What were your places of still water today?
What were your scary places?
Did you walk with the Good Shepherd today?
2 thoughts on “A soft day with a rough patch. The Good Shepherd was waiting on the other side.”
In December, I’ll celebrate my 79th birthday and, as I read your last question, “Did you walk with the Good Shepherd today?” I thought to myself, heck…I’ve been walking with the Good Shepherd practically all my life. I was baptized, confirmed, Fran and I were married there and I was sponsored for Ordination by The Church of the Good Shepherd in Scranton, PA (Diocese of Bethlehem) and after I retired from active ministry at the end of 30 years serving the people of The Church of the Nativity and St. Stephen, Newport and Thompsontown and all her surrounding communities in a multitude of ways, Fran and I returned to our home parish only to be asked within a couple of months to fill in for a year and a half as her priest until she found a new Rector — an unexpected joy to serve in my home parish that actually lasted for five years as her Priest-in-Residence (not in charge) having persuaded Bp. Marshall that it was important for the vestry and lay people to run the parish and live out their baptismal ministries, leaving me simply to look after all the so-called liturgical and pastoral ministries. So, in one sense, you could say, I both started and ended my active ministry “walking with the Good Shepherd”. And, ironically, while I served as GS’s Priest-in-Residence, our oldest son, WTW III, continues to serve as the Rector of The Church of the Good Shepherd in Vancouver, WA and he is still their Rector at present. Thus, I believe the Good Shepherd has been and continues to be a central figure in the life of our faith, even during this “sequestered” times, because we’re able to worship via YouTube with our son, Tom and the people of GS, Vancouver. So, I guess you could say that the Warne sheep have always been led by the Good Shepherd and we pray it will stay that way. Meanwhile, may you and Glenn, all your family, and all the people of DioCP have a blessed Holy Week and a most joyful Easter. We are “Easter people living in a Good Friday”. Peace.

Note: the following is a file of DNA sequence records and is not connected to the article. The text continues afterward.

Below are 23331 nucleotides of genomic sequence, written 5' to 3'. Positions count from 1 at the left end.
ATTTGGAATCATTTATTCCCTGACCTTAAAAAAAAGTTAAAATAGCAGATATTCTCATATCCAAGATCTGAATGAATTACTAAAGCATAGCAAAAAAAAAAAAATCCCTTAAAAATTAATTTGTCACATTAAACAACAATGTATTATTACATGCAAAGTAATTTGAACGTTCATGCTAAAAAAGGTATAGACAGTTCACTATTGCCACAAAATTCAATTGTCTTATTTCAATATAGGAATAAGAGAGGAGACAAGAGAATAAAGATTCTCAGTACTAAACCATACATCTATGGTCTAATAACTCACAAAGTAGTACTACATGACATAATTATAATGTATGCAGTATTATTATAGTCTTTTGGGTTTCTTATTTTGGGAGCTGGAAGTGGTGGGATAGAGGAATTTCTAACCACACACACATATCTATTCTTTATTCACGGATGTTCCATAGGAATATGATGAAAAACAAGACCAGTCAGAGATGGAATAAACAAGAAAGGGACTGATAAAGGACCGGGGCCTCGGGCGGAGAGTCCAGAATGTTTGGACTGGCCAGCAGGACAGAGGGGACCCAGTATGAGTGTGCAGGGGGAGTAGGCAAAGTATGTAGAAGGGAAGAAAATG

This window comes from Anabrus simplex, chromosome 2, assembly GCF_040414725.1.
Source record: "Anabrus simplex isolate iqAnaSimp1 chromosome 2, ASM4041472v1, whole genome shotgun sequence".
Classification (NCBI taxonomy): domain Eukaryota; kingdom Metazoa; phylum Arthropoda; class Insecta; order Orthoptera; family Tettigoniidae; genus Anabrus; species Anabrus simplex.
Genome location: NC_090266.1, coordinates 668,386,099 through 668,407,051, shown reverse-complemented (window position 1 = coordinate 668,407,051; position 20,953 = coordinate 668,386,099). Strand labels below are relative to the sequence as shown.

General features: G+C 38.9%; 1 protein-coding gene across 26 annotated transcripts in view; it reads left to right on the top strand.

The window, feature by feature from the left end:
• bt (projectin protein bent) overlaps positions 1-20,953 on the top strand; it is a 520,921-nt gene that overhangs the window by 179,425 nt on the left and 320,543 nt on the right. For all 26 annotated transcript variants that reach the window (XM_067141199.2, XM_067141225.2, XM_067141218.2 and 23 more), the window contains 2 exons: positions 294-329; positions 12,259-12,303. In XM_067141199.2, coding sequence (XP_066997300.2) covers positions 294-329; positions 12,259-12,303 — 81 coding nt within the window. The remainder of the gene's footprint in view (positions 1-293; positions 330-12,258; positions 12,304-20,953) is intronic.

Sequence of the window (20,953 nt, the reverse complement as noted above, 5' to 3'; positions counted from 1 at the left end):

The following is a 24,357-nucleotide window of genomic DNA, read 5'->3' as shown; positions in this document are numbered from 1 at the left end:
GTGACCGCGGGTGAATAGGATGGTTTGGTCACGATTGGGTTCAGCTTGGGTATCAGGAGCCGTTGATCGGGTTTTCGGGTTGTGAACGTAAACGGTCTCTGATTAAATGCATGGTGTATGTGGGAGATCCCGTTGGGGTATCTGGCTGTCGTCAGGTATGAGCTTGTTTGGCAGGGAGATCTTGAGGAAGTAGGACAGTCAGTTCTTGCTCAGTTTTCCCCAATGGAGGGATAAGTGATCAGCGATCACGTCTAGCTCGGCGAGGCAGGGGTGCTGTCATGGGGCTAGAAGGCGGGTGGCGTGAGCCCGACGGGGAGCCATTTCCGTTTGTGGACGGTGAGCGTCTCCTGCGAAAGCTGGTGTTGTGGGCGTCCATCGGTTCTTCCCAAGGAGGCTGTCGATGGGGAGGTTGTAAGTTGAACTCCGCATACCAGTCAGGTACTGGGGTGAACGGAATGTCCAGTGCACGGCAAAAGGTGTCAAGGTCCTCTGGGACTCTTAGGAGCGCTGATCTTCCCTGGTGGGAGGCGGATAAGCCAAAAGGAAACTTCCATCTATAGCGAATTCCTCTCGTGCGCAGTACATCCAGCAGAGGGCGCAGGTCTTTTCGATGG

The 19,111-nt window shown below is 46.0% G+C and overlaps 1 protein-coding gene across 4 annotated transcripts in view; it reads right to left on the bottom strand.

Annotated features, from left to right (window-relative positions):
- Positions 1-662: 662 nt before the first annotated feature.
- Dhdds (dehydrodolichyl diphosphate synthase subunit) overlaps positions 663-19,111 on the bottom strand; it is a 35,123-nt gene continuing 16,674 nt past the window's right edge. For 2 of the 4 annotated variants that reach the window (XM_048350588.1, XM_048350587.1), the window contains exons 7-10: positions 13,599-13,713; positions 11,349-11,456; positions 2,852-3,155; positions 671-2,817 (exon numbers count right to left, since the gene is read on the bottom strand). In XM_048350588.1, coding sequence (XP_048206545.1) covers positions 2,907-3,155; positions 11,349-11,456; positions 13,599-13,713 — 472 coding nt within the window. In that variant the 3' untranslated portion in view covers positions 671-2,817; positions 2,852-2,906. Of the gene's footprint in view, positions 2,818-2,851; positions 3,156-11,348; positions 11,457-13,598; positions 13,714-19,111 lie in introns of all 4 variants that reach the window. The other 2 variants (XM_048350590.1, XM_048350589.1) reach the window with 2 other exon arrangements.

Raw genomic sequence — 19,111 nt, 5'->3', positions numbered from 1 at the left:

I meant to close my comment by saying: “We are Easter people living in a Good Friday world”.